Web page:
5 Powerful Exercises for the Elderly

5 Powerful Exercises for the Elderly

Exercises for the elderly

For adults aged 65 and over, maintaining an exercise program is one of the most important considerations to healthy aging. According to the CDC, a 30-minute exercise program completed 5 days per week can result in:

  • Increased independence
  • Reduced frailty
  • Improved mood
  • Reduced pain
  • Less bone loss
  • Slower cognitive decline

However, research shows that only 10-15% of adults in this age group meet daily exercise recommendations. Some of the main barriers reportedly preventing older adults from exercising include a lack of professional guidance and inadequate distribution of information.

The following exercises for the elderly were chosen to provide an easy to follow, aging-friendly, comprehensive exercise program. These exercises for the elderly maximize benefit through targeting large, multi-joint muscle groups while challenging strength, balance, and endurance in safe, yet effective ways.

Recommended course: Exercise Prescription Management of the Older Adult: An Evidence-Based Approach

Sit To Stand

This exercise strengthens the core and leg muscles, while also improving balance. Start seated in a standard height chair with armrests. Place feet on the ground slightly underneath the chair, make sure the feet are not too far in front of the chair as this will make rising more difficult.

To rise, first bend at the waist to bring the upper body forward. This will shift the body weight off the buttock and onto the feet, making standing easier. Squeeze the glutes and leg muscles to stand fully upright. Return to sitting in a slow and controlled manner. At first, use the hands to push off the armrests, then progress to hands free.

Wall Angels

Wall Angels are an excellent exercise to improve posture, spinal mobility, and shoulder joint range of motion. Start standing with the back flat against a wall. Extend the arms by the side, with palms facing outward. Keeping the back of the hands flush against the wall, lift arms to the side to a “T” shape and continue overhead until the hands touch.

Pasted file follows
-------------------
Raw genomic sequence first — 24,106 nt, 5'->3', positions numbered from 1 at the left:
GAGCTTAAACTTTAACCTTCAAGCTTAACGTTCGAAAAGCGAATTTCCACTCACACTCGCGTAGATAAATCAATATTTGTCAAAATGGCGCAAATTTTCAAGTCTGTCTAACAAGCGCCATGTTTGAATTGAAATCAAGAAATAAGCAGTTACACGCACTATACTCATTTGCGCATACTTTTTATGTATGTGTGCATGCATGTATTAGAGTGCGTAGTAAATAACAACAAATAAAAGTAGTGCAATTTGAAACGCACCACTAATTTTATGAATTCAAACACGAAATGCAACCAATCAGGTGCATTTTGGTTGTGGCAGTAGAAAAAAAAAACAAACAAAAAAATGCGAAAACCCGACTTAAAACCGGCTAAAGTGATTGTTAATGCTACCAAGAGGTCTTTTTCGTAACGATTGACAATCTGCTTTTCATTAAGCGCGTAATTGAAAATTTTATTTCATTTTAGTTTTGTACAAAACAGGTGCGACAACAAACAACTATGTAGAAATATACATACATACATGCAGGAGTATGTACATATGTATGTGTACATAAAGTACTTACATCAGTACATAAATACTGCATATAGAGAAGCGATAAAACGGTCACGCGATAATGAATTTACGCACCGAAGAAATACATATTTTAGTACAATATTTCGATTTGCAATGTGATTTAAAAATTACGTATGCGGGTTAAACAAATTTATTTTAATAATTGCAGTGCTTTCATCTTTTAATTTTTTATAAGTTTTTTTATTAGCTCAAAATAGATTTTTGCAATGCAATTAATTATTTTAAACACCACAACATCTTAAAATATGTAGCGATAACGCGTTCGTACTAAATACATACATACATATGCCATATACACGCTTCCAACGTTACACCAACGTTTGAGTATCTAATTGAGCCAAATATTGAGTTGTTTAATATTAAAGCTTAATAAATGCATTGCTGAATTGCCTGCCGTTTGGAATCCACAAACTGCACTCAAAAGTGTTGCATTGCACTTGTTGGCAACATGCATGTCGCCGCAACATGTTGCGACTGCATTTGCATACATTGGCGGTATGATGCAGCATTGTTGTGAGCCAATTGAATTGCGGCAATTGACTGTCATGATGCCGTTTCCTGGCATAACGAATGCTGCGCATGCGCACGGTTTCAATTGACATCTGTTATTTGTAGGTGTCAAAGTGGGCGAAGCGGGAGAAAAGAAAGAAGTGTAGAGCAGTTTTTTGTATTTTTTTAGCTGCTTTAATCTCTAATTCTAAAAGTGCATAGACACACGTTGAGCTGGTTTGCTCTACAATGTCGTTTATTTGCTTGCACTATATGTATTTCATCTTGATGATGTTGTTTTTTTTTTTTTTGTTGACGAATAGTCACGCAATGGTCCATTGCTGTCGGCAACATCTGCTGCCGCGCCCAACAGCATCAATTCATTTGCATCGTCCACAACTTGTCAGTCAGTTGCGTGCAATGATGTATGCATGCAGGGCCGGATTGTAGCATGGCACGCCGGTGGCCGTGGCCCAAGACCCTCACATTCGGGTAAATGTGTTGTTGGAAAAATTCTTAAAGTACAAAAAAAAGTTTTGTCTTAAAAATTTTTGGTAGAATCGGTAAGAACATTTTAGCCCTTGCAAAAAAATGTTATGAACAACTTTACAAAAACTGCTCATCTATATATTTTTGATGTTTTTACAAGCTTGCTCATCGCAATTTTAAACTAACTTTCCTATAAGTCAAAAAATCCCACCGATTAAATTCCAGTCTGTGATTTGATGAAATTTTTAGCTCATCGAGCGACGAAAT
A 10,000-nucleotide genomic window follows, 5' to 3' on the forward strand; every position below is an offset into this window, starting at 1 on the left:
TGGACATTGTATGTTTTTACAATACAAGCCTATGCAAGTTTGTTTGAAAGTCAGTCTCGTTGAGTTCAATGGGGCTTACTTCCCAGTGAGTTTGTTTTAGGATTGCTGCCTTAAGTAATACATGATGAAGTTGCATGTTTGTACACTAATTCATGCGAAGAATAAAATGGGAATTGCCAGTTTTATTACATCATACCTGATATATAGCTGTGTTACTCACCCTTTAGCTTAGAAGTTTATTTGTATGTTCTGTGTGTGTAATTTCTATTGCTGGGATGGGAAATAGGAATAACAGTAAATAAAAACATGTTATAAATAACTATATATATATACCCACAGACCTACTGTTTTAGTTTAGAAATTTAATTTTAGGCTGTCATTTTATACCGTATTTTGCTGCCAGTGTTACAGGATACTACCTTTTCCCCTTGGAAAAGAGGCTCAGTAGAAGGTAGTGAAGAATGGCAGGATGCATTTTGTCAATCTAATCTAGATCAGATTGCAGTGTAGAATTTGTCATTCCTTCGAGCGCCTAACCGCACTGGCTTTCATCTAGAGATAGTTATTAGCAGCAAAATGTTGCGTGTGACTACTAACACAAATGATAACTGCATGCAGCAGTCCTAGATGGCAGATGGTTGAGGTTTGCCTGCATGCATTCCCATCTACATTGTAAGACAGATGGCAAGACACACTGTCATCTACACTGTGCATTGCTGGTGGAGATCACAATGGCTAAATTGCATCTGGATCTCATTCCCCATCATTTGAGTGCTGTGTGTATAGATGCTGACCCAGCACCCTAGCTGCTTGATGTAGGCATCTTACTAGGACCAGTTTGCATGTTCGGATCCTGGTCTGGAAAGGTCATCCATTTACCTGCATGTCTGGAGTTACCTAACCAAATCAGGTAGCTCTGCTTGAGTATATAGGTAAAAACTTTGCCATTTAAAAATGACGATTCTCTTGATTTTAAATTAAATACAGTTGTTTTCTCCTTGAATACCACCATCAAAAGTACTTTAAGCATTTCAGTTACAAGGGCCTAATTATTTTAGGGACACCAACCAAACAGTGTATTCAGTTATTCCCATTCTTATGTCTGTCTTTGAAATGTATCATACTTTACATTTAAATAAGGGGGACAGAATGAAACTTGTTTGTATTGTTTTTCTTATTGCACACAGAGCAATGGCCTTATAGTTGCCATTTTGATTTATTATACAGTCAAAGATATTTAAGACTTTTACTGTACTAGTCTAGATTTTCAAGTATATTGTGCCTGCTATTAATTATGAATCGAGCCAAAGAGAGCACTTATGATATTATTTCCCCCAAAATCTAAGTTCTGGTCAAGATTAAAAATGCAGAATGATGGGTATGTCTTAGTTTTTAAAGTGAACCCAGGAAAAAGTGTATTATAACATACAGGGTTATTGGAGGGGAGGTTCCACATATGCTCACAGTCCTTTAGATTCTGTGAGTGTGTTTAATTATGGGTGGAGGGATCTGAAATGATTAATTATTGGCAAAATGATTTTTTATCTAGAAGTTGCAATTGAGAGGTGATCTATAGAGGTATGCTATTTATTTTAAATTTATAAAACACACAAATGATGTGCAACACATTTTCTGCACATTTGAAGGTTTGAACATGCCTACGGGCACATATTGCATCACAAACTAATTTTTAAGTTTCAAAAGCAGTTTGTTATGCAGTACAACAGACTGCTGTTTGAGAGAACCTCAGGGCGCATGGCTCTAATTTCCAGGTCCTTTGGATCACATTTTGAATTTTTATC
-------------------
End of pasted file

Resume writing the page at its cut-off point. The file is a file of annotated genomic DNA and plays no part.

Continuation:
Slowly return down to the starting position with hands by the side. If arms extended is too difficult, start with elbows bent and progress extension over time.

Recommended course: Functional Assessment of the Older Adult

Marching in Place

Marching in place requires balance, weight shifting, strength and mobility. Begin with holding onto a supportive surface, such as a countertop or table, with arms extended. Lift one leg up, with the knee bent, getting as close to a 90-degree angle at the hip as possible. The other leg, the standing leg, is the stabilizer and should be working to prevent side to side swaying.

Slowly lower down the raised leg, and alternate to lift the opposite leg. Start at a pace that is slow and steady, and progress by increasing the speed of this exercise, which can also add an aerobic challenge.

Supported Single Leg Lifts

This is a dynamic standing balance exercise performed in a safe and engaging way. Begin holding onto a supportive surface, with arms extended, feet together. Keeping the knee straight, kick one leg back so the foot is approximately 5 inches off the ground. Return to feet together.

Next, kick the straight leg to the side. Return to feet together. Finally, kick that same leg to the front. Return to feet together. The pattern of this exercise should look like this: kick back, feet together, kick side, feet together, kick forward, feet together. Switch and repeat on the other side. In the beginning hold on with both hands, to progress lift one hand up.

Step and Windmill Stretch

This exercise incorporates a dynamic total body stretch with a functional movement. Begin standing at a supportive surface with arms extended. Kick one foot out in front, placing the heel on the ground and the toes pointed up. At the same time lift the opposite arm up and back like a windmill. Return both back to starting position, then switch sides.

When both parts of this exercise are done at the same time (step leg and windmill arm) the result is an upper and lower body stretch which also challenges balance and coordination.

This article was written by Jami Cooley

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